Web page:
THERE’S a children’s picture book in the US called Brandon and the Bipolar Bear. Brandon and his bear sometimes fly into unprovoked rages. Sometimes they’re silly and overexcited. A nice doctor tells them they are ill, and gives them medicine that makes them feel much better.
The thing is, if Brandon were a real child, he would have just been misdiagnosed with bipolar disorder.
Also known as manic depression, this serious condition, involving dramatic mood swings, is increasingly being recorded in American children. And a vast number of them are being medicated for it.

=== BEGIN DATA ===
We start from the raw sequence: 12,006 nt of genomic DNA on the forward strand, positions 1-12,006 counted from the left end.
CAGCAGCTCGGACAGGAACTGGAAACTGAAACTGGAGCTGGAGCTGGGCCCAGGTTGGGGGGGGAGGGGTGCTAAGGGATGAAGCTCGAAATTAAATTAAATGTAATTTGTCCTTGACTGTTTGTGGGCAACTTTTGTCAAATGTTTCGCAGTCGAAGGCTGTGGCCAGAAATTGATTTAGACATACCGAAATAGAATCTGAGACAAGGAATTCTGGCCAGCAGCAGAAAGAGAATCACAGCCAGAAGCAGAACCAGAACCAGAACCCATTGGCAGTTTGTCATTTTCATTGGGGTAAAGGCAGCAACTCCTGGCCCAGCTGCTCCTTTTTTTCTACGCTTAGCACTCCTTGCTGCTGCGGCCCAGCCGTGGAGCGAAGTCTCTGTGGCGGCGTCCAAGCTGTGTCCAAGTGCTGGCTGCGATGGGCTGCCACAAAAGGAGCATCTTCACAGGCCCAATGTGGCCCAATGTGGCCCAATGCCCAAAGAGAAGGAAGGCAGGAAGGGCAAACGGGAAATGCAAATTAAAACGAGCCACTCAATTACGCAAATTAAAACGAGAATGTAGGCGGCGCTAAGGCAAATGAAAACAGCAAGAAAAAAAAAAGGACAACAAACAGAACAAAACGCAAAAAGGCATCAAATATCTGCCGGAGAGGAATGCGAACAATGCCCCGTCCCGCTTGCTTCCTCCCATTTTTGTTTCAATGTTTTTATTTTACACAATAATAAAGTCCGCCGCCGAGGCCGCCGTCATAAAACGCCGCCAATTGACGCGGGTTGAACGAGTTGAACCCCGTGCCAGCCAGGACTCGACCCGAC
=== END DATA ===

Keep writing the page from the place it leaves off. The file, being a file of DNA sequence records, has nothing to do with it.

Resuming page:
The problem is, this apparent epidemic isn’t real. “Bipolar emerges from late adolescence,” says Ian Goodyer, a professor in the department of psychiatry at the University of Cambridge who studies child and adolescent depression. “It is very, very unlikely indeed that you’ll find it in children under 7 years.”